Comments for the author

Taking into account the reviewers suggestions has improved the quality and readability of the manuscript. There is just one more issue:
Authors claims in the introduction that: "Experiments with Sparc show that our algorithm can efficiently provide high-quality consensus sequences with error rate <0.5% using both PacBio and Oxford Nanopore sequencing technologies." what is of course true based on tables 1-3. The impression is however, that a such improvement can be done for PacBio or Nanopore data only, while almost in all cases a such low error rate has been obtained for hybrid approach. This should be clear up.

Reviewer 4 ·

Basic reporting

The paper presents consensus method for long reads. The method is designed for '3rd generation' sequencing platform from Pac Bio and Oxford Nanopore Technologies.

Paper is missing a clear statement of the problem and motivation of the proposed method. Additionally it contains extensive number of sentences which is hard to follow.
Thus the paper needs modification to improve readability. Paper might benefit from a schematics figures explaining the problem, and the differences from between the consensus and assembly problem, as well as the influence of the short and long reads.

For example the formulation of assembly problem is misleading (line 29). The goal of the assembly is to produce the original genome (set of chromosomes),. Due to short read length and repetitive structure of genome, assembly tool often are not able to produce a single genome linage instead producing contiguous sequences(contigs). Additionally clear explanation of the difference between the assembly and consensus problems might help reader. A schematics figure might be considered as a possibility. The review paper 'Sequence assembly demystified' from Nature Genetics migth be useful.



Minor :

1) line 7. The sentence stating that assembly is a 'Fundamental Computation task' is confusing and needs more details. It is not clear why assembly is 'Fundamental Computation task' and not a fundamental problem in biology or genomics. A

2) The explanation of the algorithm in 2.2 is confusing. It would be better if the authors clarify the position specific k-mer graphs.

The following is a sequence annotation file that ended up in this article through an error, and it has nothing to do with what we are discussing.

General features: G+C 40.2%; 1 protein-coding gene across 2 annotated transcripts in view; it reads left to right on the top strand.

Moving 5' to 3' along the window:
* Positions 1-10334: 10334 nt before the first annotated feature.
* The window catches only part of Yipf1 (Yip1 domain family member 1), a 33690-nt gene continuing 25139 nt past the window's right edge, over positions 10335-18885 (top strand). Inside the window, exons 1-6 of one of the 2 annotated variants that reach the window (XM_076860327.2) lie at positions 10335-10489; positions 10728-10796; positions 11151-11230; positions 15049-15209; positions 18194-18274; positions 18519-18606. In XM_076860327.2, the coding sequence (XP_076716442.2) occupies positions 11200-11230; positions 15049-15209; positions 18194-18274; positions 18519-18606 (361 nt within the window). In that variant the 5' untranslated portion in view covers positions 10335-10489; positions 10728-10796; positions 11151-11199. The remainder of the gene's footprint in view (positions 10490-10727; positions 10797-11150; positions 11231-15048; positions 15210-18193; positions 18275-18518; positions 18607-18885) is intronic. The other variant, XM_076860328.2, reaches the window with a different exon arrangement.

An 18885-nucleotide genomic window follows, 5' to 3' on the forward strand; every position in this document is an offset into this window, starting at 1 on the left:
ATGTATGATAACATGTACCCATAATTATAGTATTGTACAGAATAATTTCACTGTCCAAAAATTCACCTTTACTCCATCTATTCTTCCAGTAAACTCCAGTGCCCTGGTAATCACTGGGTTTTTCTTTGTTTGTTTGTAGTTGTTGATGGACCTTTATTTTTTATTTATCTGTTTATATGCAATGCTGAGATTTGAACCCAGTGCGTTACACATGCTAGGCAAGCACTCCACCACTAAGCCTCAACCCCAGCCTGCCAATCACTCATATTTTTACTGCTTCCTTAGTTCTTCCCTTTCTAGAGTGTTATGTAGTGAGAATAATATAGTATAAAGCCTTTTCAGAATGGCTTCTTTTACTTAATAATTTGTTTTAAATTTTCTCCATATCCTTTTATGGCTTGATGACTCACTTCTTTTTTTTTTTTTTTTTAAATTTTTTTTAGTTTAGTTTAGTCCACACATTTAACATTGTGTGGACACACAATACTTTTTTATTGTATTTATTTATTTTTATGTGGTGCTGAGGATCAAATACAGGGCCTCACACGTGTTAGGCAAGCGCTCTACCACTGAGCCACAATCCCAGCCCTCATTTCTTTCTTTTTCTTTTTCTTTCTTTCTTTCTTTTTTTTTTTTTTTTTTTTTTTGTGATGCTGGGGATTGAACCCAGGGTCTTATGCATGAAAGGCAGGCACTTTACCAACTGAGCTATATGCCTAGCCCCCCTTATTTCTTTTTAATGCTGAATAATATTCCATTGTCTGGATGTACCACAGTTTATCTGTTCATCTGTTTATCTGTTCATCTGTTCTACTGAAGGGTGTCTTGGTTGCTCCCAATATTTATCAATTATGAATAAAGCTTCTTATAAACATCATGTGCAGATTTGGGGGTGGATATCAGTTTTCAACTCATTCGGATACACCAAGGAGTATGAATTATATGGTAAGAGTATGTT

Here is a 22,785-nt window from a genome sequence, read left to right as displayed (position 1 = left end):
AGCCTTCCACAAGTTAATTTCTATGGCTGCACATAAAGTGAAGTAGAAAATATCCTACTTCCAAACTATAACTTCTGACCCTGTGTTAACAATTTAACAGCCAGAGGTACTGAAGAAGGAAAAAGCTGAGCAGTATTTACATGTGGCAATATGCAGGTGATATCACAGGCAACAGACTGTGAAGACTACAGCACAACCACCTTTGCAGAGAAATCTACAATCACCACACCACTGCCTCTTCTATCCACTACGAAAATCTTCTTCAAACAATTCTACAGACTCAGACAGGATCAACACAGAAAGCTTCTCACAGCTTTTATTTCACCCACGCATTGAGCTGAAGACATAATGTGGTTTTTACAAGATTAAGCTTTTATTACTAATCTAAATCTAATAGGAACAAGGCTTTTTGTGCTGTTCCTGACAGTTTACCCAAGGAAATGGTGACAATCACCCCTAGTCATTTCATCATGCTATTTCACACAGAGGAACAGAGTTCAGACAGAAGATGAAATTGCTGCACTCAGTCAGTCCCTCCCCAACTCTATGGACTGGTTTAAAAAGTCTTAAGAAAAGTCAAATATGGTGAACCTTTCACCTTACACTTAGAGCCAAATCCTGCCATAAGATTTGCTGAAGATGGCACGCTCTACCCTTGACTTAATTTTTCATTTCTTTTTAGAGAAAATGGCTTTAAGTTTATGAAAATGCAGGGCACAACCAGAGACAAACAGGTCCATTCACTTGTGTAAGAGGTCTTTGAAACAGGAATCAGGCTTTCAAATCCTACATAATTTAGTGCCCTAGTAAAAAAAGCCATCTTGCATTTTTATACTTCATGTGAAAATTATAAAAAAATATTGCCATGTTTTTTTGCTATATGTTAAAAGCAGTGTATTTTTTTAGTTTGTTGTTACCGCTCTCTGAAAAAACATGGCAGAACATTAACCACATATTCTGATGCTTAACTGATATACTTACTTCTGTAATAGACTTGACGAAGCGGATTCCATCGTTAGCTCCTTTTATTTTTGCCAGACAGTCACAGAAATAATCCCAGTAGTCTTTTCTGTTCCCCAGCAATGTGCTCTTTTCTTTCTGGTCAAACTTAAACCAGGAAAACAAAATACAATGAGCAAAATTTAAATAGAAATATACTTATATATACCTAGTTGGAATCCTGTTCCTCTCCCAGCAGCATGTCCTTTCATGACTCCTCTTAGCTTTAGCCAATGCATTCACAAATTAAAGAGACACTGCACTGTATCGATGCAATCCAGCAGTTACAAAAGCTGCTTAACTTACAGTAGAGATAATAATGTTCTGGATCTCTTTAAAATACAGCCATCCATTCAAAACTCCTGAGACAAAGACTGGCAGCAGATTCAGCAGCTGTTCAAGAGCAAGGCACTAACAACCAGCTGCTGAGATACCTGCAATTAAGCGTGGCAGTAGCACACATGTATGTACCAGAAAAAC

3) The manuscript is written too informally, such as too many "we did something" in the method.

4) There are some minor grammatical errors

Experimental design

The proposed methods was examined on various datasets of the contemporary long reads.

Validity of the findings

As the problem is not clear stated is it impossible to judge the 'Validity of the Findings'

Version 0.1 (original submission)

· · Academic Editor

Major Revisions

Both reviewers have questions and concerns about many technical details of the proposed method. Please clearly specify these details in the revised manuscript, and improve the writing.

·

Basic reporting

No Comment

Experimental design

What was the Illumina coverage placed into SparseAssembler for your hybrid consensus calling? How were these contigs grouped with their corresponding DBG2OLC contigs backbones from which reads were selected?
It's unclear if you only selected the longest contig(s) per experiment for dnadiff comparison. If you used the full collection of backbones, it'd be interesting to see a few extra metrics like N50 and number of contigs
Since you used the DBG2OLC output as your backbone and sequence selection, were there any regions of the reference that were not covered, and therefore polishing was not performed? I'd like to see assurance that we're not seeing a comparison of the two programs over only the 'simpler' (i.e. no repeats like STRs or homopolymer runs) - though given the positional information used, I wouldn't expect much change.

Validity of the findings

No Comments

Comments for the author

In Table 1, what is the unit for Time?

Reviewer 2 ·

Basic reporting

1. English grammar could be improved
2. The testing dataset should put be placed in a more stable public location than in an individuals dropbox account
3. From the introduction it is unclear from the discussion whether the authors are discussing de novo assembly or reference-based assembly (where reads are mapped to a reference genome), because of the reference to a "target genomic region".

Experimental design

1. The Sparc methodology is not described in sufficient detail, pseudocode or additional text is needed
1a. The details on how "we reduce the edge weight by a small amount" for the "sparse penalty" are not provided
1b. It is unclear how "If a query region perfectly aligns to an existing region in the graph, we merge all the nodes and edges in the region". Merging of nodes and edges is not shown in Figure 1. It is unclear whether just a single query that aligns perfectly allows for merging of nodes, or if nodes are merged only after considering all queries.
1c. Is the breadth-first search algorithm guaranteed to find the heaviest path? Don't you have to backtrack all the way to the start node?
1d. Is it possible to have cycles in this graph or is it always acyclic?
1e. It is unclear how k and g affect the accuracy of the method since the alignments are provided as input. Please explain.

Validity of the findings

1. Sparc has a number of parameters (e.g., k, g, and the edge weight increase value for Illumina contigs) and the authors set these parameters (often in different ways) for their experiments without any justification. Therefore, the reader is left wondering whether the authors selected the parameter values that optimized its accuracy on the various test sets. In practice, one does not know the truth, and therefore parameters have to be set a priori. In particular, the performance benefits of Sparc appear most prominent in the "Hybrid" case, for which the larger edge weight parameter for Illumina contigs is very important and the choice of "5" for this is unjustified.